Inclusive design benefits all
Inclusive designs may lend concrete benefits to anyone who uses them. For example, a voice-powered assistant on a smart device can help someone with limited mobility or poor eyesight to get the latest news headlines from the web or switch their home lighting on and off. This functionality is also useful to someone without a disability. Embracing inclusive design means that organisations need to look beyond the usual biases of their marketing, product and engineering teams. They should ideally tap into diverse perspectives—people from different demographic groups, income levels, differently-abled people—to understand how a wide range of consumers will use the product or service.
This will help the organisation to build solutions that focus on what’s universally important to most humans. A solution for someone who can’t hear or see might improve the lives of those who can. Self-driving cars, for instance, could enhance the mobility of blind people in the not-too-distant future and make travel safer for everyone else, too. As Kat Holmes, author of Mismatch, said: “Exclusion and inclusion are a series of choices designers make every day. Period.”
Embracing inclusive design might be challenging for organisations with legacy products and services. A good place to start, is by understanding the target audience and their needs, followed by an accessibility audit to see whether existing products and touchpoints are easy for all customers to use. An analysis of the consumer journey will reveal areas to be optimised that improve the experience for all customers.
Getting the right perspectives
The next step might be the development of an inclusive experience framework. This will help anyone in the business designing products or experiences to create optimised journeys for everyone who interacts with your brand. It is important to include the perspectives of disabled people when building your teams or conducting user research. You should include your target audience within the design process via methods like design thinking. A powerful technique is to host inclusive design workshops, where people living with disabilities explain how everyone can help execute on the strategy. As Holmes said, “The key to inclusive design is working closely with excluded communities to create better solutions. Recognise who’s most excluded from using a solution and then bring them into the heart of the design process. People who navigate mismatched interactions every day of their lives will bring ingenuity and deep expertise in how to solve those design challenges.”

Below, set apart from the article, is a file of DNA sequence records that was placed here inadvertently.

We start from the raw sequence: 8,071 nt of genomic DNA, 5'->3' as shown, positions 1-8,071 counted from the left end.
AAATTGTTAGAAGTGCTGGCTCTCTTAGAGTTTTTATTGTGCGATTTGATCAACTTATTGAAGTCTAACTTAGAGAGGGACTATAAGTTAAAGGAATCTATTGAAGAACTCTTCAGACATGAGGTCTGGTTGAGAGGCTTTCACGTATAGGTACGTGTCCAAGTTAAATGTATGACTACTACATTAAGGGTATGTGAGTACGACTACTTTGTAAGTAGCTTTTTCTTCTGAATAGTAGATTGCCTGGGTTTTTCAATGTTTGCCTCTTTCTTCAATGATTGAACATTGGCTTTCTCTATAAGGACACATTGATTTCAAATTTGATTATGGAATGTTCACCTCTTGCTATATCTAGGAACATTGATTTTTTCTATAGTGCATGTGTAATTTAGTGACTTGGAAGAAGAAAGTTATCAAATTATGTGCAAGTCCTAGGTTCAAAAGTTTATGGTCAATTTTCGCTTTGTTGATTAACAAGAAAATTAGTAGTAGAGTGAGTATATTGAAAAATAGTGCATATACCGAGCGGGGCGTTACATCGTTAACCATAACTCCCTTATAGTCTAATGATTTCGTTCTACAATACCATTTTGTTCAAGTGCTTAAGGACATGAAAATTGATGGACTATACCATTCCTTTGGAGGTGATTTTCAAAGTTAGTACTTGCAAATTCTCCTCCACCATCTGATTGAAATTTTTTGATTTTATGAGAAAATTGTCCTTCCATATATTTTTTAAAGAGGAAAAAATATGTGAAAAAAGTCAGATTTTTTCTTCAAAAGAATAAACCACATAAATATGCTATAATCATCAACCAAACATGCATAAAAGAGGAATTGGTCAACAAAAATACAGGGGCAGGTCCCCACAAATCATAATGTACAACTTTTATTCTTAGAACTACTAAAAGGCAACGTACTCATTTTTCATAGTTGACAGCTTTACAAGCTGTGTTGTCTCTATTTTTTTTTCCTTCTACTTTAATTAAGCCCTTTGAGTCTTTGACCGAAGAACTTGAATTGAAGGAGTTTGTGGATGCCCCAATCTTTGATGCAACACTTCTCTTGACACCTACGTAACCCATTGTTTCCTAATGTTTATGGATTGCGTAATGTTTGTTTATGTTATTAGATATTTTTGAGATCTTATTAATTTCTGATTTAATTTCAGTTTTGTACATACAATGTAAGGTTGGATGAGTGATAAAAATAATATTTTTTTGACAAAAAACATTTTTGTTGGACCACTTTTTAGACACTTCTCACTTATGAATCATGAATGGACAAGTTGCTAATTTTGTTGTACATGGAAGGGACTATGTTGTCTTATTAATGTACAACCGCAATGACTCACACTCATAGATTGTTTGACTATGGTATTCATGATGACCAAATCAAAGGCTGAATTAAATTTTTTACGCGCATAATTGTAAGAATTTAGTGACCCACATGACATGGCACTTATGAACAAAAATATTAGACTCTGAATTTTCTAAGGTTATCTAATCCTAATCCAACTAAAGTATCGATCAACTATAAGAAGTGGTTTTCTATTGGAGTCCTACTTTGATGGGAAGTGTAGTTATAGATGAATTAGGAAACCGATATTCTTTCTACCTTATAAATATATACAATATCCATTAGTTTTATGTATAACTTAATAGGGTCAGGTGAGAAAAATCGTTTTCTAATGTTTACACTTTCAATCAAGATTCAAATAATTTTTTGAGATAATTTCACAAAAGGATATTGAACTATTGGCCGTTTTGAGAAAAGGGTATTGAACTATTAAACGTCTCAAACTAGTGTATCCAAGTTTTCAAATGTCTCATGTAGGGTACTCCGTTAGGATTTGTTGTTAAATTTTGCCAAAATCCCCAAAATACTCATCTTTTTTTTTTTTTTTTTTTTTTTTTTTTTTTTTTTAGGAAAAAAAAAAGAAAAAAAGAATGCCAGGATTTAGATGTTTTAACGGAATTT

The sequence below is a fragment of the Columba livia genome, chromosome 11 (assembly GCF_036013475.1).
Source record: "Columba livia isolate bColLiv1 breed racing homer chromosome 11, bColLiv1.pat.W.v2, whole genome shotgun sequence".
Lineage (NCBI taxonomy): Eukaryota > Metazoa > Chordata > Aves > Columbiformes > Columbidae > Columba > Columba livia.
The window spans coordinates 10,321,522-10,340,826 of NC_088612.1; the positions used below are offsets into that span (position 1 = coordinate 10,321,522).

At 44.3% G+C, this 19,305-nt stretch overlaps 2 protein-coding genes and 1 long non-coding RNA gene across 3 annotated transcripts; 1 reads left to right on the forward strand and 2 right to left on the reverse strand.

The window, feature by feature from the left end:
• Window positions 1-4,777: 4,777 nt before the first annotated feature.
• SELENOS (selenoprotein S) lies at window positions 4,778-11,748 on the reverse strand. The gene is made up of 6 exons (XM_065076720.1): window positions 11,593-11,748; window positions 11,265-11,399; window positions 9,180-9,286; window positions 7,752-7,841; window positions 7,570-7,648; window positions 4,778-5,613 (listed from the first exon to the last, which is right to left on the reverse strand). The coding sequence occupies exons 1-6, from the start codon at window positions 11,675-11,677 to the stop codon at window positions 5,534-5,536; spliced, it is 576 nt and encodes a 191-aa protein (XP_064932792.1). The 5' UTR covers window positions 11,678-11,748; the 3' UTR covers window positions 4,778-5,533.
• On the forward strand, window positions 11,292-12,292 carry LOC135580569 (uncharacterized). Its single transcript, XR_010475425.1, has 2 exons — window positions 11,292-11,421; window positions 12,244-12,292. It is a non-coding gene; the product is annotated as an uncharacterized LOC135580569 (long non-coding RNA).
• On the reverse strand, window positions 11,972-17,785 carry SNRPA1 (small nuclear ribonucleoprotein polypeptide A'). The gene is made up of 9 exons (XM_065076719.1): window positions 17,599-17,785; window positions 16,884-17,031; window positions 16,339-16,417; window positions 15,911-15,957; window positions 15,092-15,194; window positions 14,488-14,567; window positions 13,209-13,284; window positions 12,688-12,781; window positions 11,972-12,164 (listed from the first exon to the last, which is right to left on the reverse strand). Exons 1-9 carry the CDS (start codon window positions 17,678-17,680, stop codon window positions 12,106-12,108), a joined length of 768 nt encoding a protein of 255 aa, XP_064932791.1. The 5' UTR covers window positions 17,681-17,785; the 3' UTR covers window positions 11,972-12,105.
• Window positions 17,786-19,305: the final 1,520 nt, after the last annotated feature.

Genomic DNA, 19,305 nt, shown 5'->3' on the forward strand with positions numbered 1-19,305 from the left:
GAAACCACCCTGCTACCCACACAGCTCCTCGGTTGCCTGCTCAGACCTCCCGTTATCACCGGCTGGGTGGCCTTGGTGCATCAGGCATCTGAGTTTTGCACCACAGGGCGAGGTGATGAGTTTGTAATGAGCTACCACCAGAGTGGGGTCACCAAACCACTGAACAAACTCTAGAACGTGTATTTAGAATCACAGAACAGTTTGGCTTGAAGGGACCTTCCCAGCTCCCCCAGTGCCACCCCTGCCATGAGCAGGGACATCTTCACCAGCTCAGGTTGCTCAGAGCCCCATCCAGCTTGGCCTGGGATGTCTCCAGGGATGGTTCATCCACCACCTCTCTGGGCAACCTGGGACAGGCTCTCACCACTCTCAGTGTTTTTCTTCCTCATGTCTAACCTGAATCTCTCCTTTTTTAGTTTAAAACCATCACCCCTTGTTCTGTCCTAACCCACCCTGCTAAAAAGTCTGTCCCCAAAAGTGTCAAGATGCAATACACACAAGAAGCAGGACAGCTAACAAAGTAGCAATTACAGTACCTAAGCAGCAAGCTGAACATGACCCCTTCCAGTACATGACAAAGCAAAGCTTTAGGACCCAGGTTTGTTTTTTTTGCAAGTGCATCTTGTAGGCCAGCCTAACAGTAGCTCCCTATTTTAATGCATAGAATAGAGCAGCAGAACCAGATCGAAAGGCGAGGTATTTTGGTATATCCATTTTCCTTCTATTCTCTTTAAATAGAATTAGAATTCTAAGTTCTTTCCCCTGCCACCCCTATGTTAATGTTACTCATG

A deeper understanding of customer needs and a better customer experience for all will make for a more satisfied customer base. Also consider how sophisticated data and marketing technology can be used not only to improve the customer experience, but also tailor it to the specific needs of an individual customer. Inclusivity is not just ethical and moral; it also drives business success. Not only are there opportunities to tap into underserved markets, but also to build better relationships with other customers. Friends and families of disabled people will think more of brands that show that they care, too.
Brands that make the right moves in terms of inclusivity will drive customer trust, engagement and loyalty. Many customers are looking to businesses to show leadership when it comes to social justice and inclusivity today and will richly reward those that do.
Nicky Brand is senior business consultant at Acceleration, a Wunderman Thompson company.